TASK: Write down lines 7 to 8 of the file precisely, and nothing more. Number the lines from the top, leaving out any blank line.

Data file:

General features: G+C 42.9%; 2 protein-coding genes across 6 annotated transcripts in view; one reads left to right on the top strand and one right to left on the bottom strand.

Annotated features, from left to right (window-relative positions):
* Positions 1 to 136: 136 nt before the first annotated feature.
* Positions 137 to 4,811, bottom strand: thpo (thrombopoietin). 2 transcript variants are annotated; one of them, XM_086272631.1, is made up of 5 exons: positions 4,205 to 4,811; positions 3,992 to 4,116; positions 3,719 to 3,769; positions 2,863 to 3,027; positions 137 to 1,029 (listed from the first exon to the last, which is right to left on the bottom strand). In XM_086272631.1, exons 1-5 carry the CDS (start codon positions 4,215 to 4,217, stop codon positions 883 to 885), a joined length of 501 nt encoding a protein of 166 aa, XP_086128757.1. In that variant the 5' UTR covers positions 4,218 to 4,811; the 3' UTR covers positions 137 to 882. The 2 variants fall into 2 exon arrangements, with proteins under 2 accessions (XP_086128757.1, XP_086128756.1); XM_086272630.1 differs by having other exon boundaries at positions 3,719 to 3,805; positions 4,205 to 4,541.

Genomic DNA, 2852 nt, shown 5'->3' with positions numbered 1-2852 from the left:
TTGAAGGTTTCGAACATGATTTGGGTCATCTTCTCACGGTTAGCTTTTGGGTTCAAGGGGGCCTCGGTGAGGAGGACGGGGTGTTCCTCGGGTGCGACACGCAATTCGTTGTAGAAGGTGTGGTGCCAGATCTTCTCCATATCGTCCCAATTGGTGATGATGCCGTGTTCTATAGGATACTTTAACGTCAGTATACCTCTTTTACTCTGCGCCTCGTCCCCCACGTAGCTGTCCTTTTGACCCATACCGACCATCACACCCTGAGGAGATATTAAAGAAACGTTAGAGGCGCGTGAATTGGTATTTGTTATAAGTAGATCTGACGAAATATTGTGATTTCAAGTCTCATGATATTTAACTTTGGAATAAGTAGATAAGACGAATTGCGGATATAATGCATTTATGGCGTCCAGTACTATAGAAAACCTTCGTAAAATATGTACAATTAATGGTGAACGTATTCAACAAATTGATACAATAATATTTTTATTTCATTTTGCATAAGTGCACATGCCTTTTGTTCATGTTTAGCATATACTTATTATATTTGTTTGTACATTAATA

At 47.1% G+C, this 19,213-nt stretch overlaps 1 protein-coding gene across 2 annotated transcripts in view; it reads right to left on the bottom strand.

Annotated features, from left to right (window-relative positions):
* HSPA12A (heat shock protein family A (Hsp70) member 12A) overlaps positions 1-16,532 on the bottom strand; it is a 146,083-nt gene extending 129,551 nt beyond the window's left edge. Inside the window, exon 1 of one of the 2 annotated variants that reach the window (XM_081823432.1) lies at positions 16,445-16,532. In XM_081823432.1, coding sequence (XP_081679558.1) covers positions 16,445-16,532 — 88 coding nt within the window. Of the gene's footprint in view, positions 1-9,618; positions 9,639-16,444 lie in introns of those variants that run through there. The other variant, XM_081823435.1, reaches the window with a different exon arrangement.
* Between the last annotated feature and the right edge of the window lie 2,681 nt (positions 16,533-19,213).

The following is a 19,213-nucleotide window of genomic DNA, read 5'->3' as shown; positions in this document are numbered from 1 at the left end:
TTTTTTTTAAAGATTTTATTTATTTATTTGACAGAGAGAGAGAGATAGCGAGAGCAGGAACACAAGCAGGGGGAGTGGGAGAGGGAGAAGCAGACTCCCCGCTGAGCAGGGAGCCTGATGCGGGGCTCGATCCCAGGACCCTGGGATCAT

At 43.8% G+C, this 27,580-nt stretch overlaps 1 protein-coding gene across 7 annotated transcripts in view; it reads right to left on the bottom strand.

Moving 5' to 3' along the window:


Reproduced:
At 47.1% G+C, this 19,213-nt stretch overlaps 1 protein-coding gene across 2 annotated transcripts in view; it reads right to left on the bottom strand.

Annotated features, from left to right (window-relative positions):